Bleed Control Kits pilot launched in Birmingham city centre

West Midlands Police and Crime Commissioner David Jamieson has funded Lynne Baird’s initiative to have Bleed Kits distributed across the city centre.

Lynne Baird runs The Daniel Baird Foundation, in memory of her son who was fatally stabbed while out with friends in Birmingham on 8 July 2017. There was no first aid or Bleed Control Kit available, and Daniel died shortly after arriving at hospital due to catastrophic bleeding.

Lynne Baird has been working with the West Midlands Ambulance Service, Birmingham City Council, Birmingham Community Safety Partnership, West Midlands Trauma Networks and the PCC is pleased to have been able to buy the 50 Bleed Kits at cost of a £4,000.

The kits will be distributed to various businesses and late night venues – including The Village in Hurst St where the launch took place.

Staff at venues will receive training on these kits, and people who call 999 will be directed to the nearest kit and talked through how to use it by West Midlands Ambulance Service call centre Trauma Team.

The kits were developed and produced by Prometheus Medical.

On average it takes an ambulance responding to a 999 call from someone with life-threatening illnesses or injuries seven minutes to reach a patient, but bleeding from serious injuries – such as those suffered in a stabbing, shooting, car or industrial accident – can prove fatal in as little as three to five minutes. These Bleed Control Kits can help save vital minutes until paramedics arrive at the scene.

David Jamieson, West Midlands Police and Crime Commissioner, who funded the initial rollout of these kits, said: “Lynne Baird has done a fantastic job campaigning so passionately for the small life-saving packs to be rolled out across Birmingham. Lynne’s hard work means that Birmingham is now set to become the first ‘Control the Bleed’ city in the UK. A scheme which I hope will be adopted across the West Midlands. They are relatively inexpensive and if they help just one person they will have proved a resounding success.  Lynne’s efforts are to be admired and I’m delighted to have been able to help, even in just a small way.”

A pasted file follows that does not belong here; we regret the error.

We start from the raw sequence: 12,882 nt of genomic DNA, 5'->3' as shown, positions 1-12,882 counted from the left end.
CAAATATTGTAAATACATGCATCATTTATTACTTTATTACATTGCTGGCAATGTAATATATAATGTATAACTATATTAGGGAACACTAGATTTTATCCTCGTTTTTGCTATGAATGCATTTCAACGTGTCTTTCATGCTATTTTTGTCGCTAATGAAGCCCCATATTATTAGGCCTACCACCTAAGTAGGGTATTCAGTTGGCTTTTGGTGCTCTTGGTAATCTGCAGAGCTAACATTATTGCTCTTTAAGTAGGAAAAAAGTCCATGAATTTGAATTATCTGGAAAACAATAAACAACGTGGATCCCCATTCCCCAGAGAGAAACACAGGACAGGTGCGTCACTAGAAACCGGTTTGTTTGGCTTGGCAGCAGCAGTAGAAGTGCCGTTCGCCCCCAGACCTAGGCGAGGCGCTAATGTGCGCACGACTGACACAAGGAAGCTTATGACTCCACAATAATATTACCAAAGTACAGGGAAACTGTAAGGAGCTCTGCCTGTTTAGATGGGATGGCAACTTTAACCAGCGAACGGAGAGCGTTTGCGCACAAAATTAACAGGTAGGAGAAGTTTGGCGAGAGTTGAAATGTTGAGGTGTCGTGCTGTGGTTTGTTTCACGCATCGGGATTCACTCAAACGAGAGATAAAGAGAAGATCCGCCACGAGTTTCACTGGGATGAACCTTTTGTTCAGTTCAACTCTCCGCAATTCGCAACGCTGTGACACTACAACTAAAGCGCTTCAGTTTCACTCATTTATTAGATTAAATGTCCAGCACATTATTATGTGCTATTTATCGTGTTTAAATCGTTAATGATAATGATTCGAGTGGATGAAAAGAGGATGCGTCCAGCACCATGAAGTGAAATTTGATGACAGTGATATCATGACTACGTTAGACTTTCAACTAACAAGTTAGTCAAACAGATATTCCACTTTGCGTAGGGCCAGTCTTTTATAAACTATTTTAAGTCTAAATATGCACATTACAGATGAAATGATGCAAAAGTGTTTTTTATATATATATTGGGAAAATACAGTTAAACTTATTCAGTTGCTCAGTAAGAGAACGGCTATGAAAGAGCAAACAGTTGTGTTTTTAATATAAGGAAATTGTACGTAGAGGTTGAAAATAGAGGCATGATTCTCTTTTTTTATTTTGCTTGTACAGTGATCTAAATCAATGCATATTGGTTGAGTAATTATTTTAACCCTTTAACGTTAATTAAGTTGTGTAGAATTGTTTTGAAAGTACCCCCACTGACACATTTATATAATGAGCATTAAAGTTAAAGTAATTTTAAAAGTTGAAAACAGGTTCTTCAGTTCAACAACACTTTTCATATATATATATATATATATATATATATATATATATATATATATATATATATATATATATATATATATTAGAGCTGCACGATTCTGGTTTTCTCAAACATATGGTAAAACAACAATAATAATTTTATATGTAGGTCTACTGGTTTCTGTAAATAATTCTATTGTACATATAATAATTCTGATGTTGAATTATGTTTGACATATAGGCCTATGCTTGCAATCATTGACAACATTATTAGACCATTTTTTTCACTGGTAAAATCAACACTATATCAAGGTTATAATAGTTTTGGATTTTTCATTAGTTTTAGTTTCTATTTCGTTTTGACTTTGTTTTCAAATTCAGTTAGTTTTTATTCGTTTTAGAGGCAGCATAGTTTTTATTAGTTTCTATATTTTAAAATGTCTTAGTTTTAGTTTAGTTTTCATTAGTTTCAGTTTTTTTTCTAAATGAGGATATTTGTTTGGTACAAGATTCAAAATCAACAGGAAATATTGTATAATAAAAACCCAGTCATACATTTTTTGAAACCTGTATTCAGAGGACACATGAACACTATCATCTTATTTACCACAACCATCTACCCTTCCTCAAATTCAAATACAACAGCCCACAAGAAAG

Anthony Marsh, Chief Executive of West Midlands Ambulance Service, said: “In cases such as Daniel’s, every second counts and being able to stem the bleeding could make the difference between life and death.  We very much welcome the campaign to get bleed control kits initially in Birmingham city centre but hope that the work of the Daniel Baird Foundation will result in kits becoming as common as defibrillators are so that many more lives can be saved right across our country.”

Cllr John Cotton, Cabinet Member for Social Inclusion, Community Safety and Equalities at Birmingham City Council, said: “The launch of these kits in our city shows what we can all achieve when everyone works together, we can really make a difference. Being able to put something in place that can save vital minutes in such situations and hopefully help save lives is a great example of that.”

Lynne Baird, Daniel’s mother and founder of The Daniel Baird Foundation, added: “I am delighted that Birmingham, his home, is taking this step to become the first Control the Bleed city in the UK and that Birmingham Community Safety Partnership are helping achieve this. I think he would have been very proud of this initiative.”

Supt Ian Green of West Midlands Police, who chairs Birmingham Community Safety Partnership, added: This is a massive pilot for us in terms of officers being able to deliver first aid at the scene using these kits.  Having the right kit, approved by West Midlands Ambulance Service is great, as paramedics can talk us through how to use it. I hope we don’t have to use these kits but I think this will genuinely save lives”.